Now the true issue with Johnson in my mind is the ease with which he has adopted authoritarianism. Ruling by decree and talking to the censored press before Parliment. With this he’s on Blair’s level of comtempt for the British people.

Gerry Fruin
Gerry Fruin
1 year ago
Reply to  LUKE LOZE

You could be right Luke with your Blair comparison, but he isn’t a war criminal yet.

Kathryn Richards
Kathryn Richards
1 year ago
Reply to  LUKE LOZE

‘talking to the censored press before Parliment.’ (sic)
If you have proof that the leaks are from Boris, I would love to see it.
Boris may be many things, but fool, he is not. Whoever is leaking, it is not to Boris’s advantage.

Jay Williamson
Jay Williamson
1 year ago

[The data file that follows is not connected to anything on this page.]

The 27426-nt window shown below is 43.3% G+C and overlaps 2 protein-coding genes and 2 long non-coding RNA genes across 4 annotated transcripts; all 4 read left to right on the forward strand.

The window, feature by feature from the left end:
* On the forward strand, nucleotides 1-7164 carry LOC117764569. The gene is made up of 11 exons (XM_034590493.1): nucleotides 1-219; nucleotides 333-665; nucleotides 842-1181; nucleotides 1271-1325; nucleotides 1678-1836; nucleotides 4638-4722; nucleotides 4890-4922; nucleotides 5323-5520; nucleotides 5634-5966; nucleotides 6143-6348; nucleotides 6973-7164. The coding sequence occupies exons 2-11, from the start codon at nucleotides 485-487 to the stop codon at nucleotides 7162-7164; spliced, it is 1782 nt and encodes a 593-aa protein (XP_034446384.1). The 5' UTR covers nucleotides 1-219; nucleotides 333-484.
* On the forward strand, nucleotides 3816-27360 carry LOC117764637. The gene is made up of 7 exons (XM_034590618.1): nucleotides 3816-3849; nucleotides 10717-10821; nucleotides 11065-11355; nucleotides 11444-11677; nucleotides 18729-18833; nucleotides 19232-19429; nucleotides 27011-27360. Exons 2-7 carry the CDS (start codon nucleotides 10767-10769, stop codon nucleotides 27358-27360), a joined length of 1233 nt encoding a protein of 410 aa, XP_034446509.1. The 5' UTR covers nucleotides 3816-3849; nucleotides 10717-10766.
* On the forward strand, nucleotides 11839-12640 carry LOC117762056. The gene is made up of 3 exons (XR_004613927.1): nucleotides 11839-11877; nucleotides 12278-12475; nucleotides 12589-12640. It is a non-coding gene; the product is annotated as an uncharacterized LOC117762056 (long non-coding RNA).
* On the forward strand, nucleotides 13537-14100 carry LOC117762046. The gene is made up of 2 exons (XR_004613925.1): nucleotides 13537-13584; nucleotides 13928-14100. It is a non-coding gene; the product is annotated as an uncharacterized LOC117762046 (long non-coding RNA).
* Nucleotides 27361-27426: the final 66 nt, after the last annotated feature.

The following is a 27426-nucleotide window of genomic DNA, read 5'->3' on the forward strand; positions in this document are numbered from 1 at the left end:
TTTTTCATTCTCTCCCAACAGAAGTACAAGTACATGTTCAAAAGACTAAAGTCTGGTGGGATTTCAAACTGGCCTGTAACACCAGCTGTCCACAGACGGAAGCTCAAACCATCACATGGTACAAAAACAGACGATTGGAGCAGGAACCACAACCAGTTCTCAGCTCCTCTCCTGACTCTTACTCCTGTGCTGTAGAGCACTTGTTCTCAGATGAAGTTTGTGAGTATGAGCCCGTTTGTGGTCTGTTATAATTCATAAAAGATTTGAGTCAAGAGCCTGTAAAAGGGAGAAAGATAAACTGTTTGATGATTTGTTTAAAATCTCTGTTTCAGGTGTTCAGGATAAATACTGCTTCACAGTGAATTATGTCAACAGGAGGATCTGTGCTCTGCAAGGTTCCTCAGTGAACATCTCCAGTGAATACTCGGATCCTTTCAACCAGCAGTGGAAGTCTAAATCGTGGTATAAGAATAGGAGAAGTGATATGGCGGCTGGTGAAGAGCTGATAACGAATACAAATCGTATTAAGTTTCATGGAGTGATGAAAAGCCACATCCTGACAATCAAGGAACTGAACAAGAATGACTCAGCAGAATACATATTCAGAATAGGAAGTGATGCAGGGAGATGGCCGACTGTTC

Sheesh. Rory Stewart clearly doesn’t ‘do’ irony! He is also clearly riddled with bitterness and jealousy over a man who is much more successful than he could ever be.
Johnson – twice elected Mayor of Labour London; winner of the Conservative leadership contest and democratically elected Prime Minister with a majority of 80.
Stewart – failure as London Mayoral candidate; failure in the Conservative leadership contest; anti-Brexiteer who was in favour of overturning the Democratic referendum.
Boris has nothing to fear from the vituperative tongue of Florence of Arabia.
By the way, Boris won a scholarship to Eton whilst Stewart …..

William Cameron
William Cameron
1 year ago

Life is not binary. You dont have to choose between Johnson and Stewart. Johnson has many faults.
But Stewart too has many faults. He comes from a hugely privileged background. His endless efforts to portray himself as virtuous are narcissistic. He is vain . And he has an opinion of himself unsupported by the reality.
He has demonstrated a lofty disregard for democracy – considering his own opinion outranking the votes of the lower orders.

Bill Eaton
Bill Eaton
1 year ago